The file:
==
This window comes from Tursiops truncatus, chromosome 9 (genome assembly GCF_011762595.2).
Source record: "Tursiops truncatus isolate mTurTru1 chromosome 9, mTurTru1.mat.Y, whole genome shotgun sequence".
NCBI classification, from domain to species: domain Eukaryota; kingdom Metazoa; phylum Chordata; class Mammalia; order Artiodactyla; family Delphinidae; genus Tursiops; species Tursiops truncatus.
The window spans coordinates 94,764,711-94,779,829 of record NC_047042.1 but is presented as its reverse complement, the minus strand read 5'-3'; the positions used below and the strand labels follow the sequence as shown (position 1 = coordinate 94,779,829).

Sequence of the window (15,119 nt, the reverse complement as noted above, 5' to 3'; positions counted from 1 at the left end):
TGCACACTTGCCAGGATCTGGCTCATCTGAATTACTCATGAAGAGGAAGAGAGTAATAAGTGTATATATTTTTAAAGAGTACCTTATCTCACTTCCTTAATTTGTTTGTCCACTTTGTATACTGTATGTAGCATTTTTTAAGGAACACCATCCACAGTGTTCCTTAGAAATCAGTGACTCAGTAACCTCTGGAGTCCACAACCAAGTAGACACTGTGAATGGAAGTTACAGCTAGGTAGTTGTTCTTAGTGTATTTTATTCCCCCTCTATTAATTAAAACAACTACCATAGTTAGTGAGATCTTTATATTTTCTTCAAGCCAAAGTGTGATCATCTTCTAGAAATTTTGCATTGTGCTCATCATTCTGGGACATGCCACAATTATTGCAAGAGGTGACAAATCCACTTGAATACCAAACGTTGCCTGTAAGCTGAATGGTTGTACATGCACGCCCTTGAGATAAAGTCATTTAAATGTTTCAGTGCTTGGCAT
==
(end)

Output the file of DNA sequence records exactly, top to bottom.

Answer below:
This window comes from Tursiops truncatus, chromosome 9 (genome assembly GCF_011762595.2).
Source record: "Tursiops truncatus isolate mTurTru1 chromosome 9, mTurTru1.mat.Y, whole genome shotgun sequence".
NCBI classification, from domain to species: domain Eukaryota; kingdom Metazoa; phylum Chordata; class Mammalia; order Artiodactyla; family Delphinidae; genus Tursiops; species Tursiops truncatus.
The window spans coordinates 94,764,711-94,779,829 of record NC_047042.1 but is presented as its reverse complement, the minus strand read 5'-3'; the positions used below and the strand labels follow the sequence as shown (position 1 = coordinate 94,779,829).

Sequence of the window (15,119 nt, the reverse complement as noted above, 5' to 3'; positions counted from 1 at the left end):
TGCACACTTGCCAGGATCTGGCTCATCTGAATTACTCATGAAGAGGAAGAGAGTAATAAGTGTATATATTTTTAAAGAGTACCTTATCTCACTTCCTTAATTTGTTTGTCCACTTTGTATACTGTATGTAGCATTTTTTAAGGAACACCATCCACAGTGTTCCTTAGAAATCAGTGACTCAGTAACCTCTGGAGTCCACAACCAAGTAGACACTGTGAATGGAAGTTACAGCTAGGTAGTTGTTCTTAGTGTATTTTATTCCCCCTCTATTAATTAAAACAACTACCATAGTTAGTGAGATCTTTATATTTTCTTCAAGCCAAAGTGTGATCATCTTCTAGAAATTTTGCATTGTGCTCATCATTCTGGGACATGCCACAATTATTGCAAGAGGTGACAAATCCACTTGAATACCAAACGTTGCCTGTAAGCTGAATGGTTGTACATGCACGCCCTTGAGATAAAGTCATTTAAATGTTTCAGTGCTTGGCAT